Jackie nipped out to photograph the evidence of last night’s sub-zero temperature.

We have light frost on various leaves;

and thin ice on the Frond pond – well, cistern actually.

Plants like primulas

and wallflower Sugar Rush Purple Bicolour seem unscathed.

After lunch Jackie turned her lens on the front garden foragers. in the process discovering

a dunnock and

a second robin happily coexisting with Ron. Robins are notoriously territorial, the males fighting to the death to repel invaders. Two companionable examples must therefore be one male and one female. When Ron first came on the scene we did speculate that the bird could in fact be a Ronette. We now have a real identification problem.

Is this Ron or Ronette waiting for the sparrows to finish feeding;

and which is sharing pickings with the pigeon?

Later this afternoon we took a drive into the forest.

The sun was quite low over the Burley Golf Course where one couple were nicely silhouetted;

another apparently caught in the rough;

and ponies,

one of which lethargically turned to observe me, dozing or grazing.

On the opposite side of Burley Road trees, like Narcissus, admired themselves on the surface of a deepening pool.

Before we left home I had remembered that Elizabeth had given me a long walker’s stick for my birthday last year. This is intended to aid balance. I therefore decided to keep it in the car. I was tempted to leave the road at Bisterne Close and walk into the woods. As I set off Jackie reminded me of the stick. Well, at least I had got it into the car without prompting.

It was a great help in traversing the undulating forest floor with its soggy, shoe sucking, areas, yet lacking yesterday’s booby traps.

Moss-covered raised roots were easier to negotiate than yesterday’s bare snaking ones.

Winter’s long shadows stretched over the terrain

much of which was reasonably dry underfoot.

There were, of course, more reflective pools.

One long-limbed mighty oak needed only a wildcat steed to present a passing semblance of the Hindu goddess Durga.

Somehow she has retained her mighty arms whilst another lost one of hers some time ago.

Back in the car and further down the road, even at 3.30 p.m. ice shone on the waterlogged verge.

This evening we dined at The Smugglers Inn at Milford on Sea where Jackie enjoyed spinach and ricotta cannelloni followed by sticky toffee pudding and ice cream. I would have enjoyed my otherwise good sirloin steak, chips, onion rings, and fresh salad more had my steak knife been thrown away. My great and butter pudding and custard dessert was excellent. The service was friendly, speedy, and efficient. Mrs Knight drank Hop House Lager while I drank Doom Bar.

The Equestrian Quartet

On another cold and bright morning we drove into the forest by way of Brockenhurst.

From the Hinchelsea car park I photographed a somewhat misty moorland landscape.

The winterbourne pool just outside the town had iced over,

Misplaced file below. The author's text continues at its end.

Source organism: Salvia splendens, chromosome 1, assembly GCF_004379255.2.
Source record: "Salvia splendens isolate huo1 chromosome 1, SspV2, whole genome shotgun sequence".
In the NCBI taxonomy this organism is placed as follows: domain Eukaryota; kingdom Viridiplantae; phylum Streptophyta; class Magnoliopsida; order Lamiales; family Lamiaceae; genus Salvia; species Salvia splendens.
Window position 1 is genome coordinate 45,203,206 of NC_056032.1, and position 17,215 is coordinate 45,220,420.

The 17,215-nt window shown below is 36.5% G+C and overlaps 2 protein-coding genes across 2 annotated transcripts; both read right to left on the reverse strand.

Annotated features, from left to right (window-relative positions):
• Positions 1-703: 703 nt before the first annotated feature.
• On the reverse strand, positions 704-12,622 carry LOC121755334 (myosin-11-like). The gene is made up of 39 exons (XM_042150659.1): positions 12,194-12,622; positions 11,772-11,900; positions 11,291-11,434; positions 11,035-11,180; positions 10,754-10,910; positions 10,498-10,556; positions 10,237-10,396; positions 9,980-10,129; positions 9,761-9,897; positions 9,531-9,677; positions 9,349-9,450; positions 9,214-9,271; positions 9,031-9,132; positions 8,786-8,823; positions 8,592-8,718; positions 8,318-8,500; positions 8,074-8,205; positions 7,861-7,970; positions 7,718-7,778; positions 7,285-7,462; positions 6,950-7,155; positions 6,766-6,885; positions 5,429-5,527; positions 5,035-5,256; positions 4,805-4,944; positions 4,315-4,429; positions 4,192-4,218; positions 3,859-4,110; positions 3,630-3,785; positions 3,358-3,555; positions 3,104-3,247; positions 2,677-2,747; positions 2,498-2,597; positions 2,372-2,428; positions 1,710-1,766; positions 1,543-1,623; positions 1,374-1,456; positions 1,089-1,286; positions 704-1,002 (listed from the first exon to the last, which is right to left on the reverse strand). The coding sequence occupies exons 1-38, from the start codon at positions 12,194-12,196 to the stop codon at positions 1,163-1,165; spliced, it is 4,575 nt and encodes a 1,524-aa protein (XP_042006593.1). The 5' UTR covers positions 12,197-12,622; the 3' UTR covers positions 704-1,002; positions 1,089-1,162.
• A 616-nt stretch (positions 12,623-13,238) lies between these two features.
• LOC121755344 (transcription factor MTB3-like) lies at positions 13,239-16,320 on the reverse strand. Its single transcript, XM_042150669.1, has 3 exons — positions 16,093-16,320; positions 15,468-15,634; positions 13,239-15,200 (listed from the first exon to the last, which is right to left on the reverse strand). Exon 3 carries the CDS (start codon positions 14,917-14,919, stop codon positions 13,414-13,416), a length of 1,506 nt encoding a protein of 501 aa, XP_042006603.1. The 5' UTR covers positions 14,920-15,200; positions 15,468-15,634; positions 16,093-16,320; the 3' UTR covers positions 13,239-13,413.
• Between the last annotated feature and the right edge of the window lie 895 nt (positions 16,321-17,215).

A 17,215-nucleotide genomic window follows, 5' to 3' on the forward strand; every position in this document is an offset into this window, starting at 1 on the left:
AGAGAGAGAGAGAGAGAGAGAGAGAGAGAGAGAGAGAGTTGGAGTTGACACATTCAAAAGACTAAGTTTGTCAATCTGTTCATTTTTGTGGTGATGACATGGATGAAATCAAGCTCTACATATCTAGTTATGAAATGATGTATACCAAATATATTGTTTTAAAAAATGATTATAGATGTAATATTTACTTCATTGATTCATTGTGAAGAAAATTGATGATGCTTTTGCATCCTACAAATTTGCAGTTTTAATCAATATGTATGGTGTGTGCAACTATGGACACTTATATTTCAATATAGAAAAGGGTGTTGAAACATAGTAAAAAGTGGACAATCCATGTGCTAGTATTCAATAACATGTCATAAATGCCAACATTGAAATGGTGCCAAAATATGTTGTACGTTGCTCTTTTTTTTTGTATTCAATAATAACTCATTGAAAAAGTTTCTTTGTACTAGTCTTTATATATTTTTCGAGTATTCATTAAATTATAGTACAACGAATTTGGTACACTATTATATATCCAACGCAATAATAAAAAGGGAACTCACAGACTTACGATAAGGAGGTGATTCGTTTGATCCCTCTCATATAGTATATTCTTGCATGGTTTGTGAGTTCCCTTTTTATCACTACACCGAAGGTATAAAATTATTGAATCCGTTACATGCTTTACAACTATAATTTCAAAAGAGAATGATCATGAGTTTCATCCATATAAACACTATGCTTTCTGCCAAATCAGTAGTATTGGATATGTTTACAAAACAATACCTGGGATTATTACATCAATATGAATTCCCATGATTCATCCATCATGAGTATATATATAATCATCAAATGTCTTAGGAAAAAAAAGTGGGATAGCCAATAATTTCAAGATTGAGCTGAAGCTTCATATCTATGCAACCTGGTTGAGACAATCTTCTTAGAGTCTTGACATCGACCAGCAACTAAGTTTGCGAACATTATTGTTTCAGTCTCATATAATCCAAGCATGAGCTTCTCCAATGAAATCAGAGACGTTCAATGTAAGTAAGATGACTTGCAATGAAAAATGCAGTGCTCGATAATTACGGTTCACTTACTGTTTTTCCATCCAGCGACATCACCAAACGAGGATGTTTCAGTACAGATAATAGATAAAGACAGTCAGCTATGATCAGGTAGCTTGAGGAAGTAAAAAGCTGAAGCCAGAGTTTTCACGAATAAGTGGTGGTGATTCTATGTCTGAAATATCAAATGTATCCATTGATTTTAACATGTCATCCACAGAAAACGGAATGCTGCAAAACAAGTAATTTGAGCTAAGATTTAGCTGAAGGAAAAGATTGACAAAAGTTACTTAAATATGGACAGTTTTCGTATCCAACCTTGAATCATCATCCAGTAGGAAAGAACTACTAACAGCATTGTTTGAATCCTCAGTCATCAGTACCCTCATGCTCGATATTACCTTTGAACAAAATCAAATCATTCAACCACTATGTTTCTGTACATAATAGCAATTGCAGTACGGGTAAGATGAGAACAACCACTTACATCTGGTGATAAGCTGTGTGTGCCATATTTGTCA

as had some of the terrain

leading to further distant scenes.

Rhinefield Road,

where bracken provides burnished autumn colour,

crosses Ober Water with its clear reflections. Jackie parked nearby to enable me to wander around the

frosted banks. She moved on the the

Puttles Bridge

car park where she noticed a sign indicating the Ober Water Trail. Naturally I walked along this. It is marked by very helpful posts bearing colour coded strips – red for one and a half miles and yellow for one mile. I took the yellow option, giving me a two mile total. The track was mostly flat with occasional variety provided by

tree roots

and mud.

Along the way I enjoyed sunlit views of red-brown bracken and autumn leaves, some decorating sawn off stumps; fallen lumber logs; backlit foliage; and tree shadows stretching across the forest floor.

The trail clearly runs alongside the eponymous water, but one needed to go off piste to see it. I am not yet ready for that, since this was in itself my longest post-operative trek.

The yellow marker disappears from the post at a bridge crossing the now visible stream.

On reaching the bridge I noticed an equestrian quartet approaching.

Realising they would be crossing the river by this route, I crossed first and stood, poised, to one side,

ready to tracked their clattering over the planks and

gentle thudding off into the forest.

Leaning on the bridge, I took one last look at the water before retracing my steps.

The sight of Jackie’s Modus in the car park had a rather similar impact as that of Big Ben coming up to the end of a London marathon. Either is welcome, but you know you are going to be hard put to make it.

Those who have been concerned about Nugget’s apparent absence will be pleased to know that, although not photographed, he was about this morning. From the comfort of my passenger seat I did, however, spot

one of his relatives. Can you spot him?

This evening we dined on a second helping of the Chinese Takeaway with which Jackie drank Hoegaarden and I drank more of the Minervois.